Recently I went to a party, an annual party, of people from my Activity days. I went mainly to see and say goodbye to the host of the party, M, who is a good friend. She was leaving on a trip a few days later, so this would be my last chance to see her before moving away. My friendship with M always delights me...she's in her mid 50s, and the differences in our lives are so profound. And yet we have this wonderful connection...we always have fun.
I could only be at the party for about an hour and a half, as R had scheduled an impromptu dinner with other friends for that night. As M and I stood and talked in the kitchen, I became a little teary. So did she. I could tell she was in an unusual state. She is sweet and polite, but highly composed and no-nonsense -never one to wear her more complicated emotions on her sleeve. It's very unusual for her to cry, in public at least.
When I had to go, M took me to the foyer to see me off. And broke down, sobbing and gasping. Which set me off, too. She made a little speech through her tears about "wishing me all the best" and "have a good life," which was disconcerting, because in my mind, we'll see each other again! I'll be here, for instance, at winter break! And I left the house, sobbing. It was a jarring and unexpected experience, seeing that kind of emotional display from M. I think I was also shocked at the depth of my own sadness at saying goodbye to her.
Anyway. I walked, crying. Hurried, because I had to meet R and these others for dinner. And I realized as I walked that I was on a kind of auto-pilot...I was heading to the dinner meeting spot, which is in a strange location I don't go to that often, from M's out-of-the-way, strangely situated house, without even thinking for one moment about where I was going or how to get there.
The thing is, this complete ease of movement is because this city is in my blood. I've lived in it for twenty-five of thirty-two years, and I know it intimately. And I love it. I really love it, everything that is mundane and unassuming about it. Even writing about it right now makes me emotional.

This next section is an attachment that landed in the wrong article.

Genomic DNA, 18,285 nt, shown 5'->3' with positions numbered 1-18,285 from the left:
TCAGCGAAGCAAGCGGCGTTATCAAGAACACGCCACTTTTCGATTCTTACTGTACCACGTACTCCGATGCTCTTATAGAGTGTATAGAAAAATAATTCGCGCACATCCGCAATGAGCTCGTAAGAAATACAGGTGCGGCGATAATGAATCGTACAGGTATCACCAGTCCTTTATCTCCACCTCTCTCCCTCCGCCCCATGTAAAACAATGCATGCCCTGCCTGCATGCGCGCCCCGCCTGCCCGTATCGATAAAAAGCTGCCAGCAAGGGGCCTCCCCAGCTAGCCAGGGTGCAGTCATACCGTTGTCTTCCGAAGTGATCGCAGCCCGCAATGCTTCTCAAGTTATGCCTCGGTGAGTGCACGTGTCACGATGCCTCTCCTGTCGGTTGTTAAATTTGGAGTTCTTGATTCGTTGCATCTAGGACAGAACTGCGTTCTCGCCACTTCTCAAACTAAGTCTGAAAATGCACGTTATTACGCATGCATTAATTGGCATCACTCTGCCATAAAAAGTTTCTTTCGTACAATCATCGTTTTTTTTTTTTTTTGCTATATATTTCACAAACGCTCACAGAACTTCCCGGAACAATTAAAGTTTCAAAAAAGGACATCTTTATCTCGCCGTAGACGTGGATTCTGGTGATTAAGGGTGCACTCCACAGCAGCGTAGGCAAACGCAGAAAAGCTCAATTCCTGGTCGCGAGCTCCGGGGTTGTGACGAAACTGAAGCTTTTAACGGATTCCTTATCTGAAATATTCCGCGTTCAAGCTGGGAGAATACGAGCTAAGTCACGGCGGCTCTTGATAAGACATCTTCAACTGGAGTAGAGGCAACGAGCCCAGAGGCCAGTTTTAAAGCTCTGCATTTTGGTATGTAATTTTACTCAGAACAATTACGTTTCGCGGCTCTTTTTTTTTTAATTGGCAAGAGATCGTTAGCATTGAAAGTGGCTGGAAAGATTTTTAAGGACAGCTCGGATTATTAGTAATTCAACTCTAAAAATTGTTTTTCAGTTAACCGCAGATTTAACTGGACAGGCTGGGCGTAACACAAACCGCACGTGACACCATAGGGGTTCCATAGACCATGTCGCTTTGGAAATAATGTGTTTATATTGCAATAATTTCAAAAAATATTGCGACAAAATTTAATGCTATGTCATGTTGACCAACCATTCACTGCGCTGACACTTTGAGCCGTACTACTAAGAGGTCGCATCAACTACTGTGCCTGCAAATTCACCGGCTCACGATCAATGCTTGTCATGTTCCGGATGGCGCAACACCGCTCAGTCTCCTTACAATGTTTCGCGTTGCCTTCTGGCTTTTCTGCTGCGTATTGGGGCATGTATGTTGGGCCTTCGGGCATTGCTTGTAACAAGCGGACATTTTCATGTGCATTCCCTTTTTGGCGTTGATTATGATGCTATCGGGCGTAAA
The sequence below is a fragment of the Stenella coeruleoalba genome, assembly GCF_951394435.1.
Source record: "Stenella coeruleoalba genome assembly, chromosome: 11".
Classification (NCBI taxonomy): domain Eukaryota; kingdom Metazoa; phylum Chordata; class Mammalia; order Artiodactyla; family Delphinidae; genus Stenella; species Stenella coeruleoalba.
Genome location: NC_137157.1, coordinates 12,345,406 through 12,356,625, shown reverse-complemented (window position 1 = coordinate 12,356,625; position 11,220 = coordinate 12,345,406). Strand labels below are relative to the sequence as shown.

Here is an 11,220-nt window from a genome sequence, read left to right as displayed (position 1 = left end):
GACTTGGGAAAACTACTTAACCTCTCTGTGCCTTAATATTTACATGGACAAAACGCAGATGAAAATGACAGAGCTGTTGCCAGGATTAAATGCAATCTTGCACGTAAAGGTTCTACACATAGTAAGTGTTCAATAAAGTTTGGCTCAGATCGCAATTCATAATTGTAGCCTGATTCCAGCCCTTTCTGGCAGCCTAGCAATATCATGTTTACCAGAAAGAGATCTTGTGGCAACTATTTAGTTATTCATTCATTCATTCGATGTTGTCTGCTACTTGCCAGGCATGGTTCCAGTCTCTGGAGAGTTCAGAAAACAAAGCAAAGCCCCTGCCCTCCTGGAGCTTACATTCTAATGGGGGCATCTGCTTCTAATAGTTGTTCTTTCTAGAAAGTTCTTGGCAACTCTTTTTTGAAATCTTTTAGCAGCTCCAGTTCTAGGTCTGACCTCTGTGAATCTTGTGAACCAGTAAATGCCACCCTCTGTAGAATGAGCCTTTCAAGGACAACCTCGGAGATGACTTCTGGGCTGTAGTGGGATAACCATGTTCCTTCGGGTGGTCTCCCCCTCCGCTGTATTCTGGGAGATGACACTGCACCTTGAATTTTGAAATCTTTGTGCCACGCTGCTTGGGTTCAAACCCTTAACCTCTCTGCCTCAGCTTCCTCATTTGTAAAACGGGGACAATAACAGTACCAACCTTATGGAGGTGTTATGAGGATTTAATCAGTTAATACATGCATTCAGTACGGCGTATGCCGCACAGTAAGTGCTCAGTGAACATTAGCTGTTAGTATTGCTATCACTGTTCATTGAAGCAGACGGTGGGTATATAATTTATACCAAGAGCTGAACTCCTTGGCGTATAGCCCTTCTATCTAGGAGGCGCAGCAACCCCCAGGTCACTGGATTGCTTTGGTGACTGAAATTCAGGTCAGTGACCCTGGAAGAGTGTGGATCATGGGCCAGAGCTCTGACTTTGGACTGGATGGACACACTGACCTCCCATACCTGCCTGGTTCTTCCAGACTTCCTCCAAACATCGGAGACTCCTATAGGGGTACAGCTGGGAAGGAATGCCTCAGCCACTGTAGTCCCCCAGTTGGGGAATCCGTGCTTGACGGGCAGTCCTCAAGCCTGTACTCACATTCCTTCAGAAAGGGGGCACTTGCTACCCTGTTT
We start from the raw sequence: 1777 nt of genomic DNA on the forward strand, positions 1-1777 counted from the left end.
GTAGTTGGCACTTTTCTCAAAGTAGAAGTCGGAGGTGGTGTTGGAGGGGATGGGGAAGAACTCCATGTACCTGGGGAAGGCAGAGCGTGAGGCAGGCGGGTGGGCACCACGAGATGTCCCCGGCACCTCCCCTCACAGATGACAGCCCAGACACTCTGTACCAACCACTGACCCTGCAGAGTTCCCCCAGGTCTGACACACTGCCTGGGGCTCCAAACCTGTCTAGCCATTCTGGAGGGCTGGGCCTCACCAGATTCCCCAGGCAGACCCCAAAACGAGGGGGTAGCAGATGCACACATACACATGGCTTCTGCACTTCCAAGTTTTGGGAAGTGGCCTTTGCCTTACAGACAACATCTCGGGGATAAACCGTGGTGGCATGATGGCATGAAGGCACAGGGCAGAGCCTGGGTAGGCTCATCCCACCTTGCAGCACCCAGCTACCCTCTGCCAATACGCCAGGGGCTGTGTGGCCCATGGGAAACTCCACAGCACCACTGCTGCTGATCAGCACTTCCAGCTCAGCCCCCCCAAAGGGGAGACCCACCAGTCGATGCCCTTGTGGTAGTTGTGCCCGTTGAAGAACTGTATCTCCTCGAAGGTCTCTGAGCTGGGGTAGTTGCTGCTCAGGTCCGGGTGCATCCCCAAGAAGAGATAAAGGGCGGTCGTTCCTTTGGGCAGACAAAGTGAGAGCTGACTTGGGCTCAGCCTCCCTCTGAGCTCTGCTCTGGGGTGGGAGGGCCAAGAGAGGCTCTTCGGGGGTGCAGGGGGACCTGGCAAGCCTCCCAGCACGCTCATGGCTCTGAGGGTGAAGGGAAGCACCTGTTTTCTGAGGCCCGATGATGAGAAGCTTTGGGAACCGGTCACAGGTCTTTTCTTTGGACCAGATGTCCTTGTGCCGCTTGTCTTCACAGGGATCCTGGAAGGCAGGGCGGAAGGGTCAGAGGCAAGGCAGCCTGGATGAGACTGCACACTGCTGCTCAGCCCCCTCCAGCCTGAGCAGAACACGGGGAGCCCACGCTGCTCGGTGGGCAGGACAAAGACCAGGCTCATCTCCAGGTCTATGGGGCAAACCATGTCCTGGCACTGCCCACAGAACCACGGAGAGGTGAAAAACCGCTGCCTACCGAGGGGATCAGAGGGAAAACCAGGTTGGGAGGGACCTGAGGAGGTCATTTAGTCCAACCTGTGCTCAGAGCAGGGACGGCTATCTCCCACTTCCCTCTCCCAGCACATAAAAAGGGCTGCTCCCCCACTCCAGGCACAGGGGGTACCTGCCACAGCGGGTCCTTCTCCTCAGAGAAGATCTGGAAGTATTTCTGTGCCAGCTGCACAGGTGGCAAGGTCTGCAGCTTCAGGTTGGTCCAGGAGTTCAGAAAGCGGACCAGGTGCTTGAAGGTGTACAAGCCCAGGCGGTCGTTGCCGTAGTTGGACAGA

This conjunction of moments - the emotional goodbye with M, and the sudden consciousness of my auto-pilot moving through the city - made me think about my current move in a new way. Though my upset about the move has been couched in railing against Scary City, what I am really doing is grieving the leaving of this place. So I thought as I walked and tried to compose myself about how I would be perfectly content to live here, in this city where I was born - where one of my parents, and hell, one of my grandparents were born - forever.
That, for me, is the disconnect in doing a PhD and becoming an academic. I don't want to leave my home. Of course, I didn't think about this as I did a PhD - I didn't plan a thing - and even when the probability of leaving for good loomed on the horizon, I couldn't really feel what it would mean to me. But over the last number of months, while it's been imminent, what I've been doing is grieving the loss of place.
And you know what? That day, as I walked, I thought that I would give up an academic career in order to live here, in Home City. I am not doing that now, obviously, but I don't know what will happen down the road, how much I will miss this place. I am rooted enough here that roots might trump all else. It feels rather antiquated and embarrassing to admit that, as an academic, but there you have it.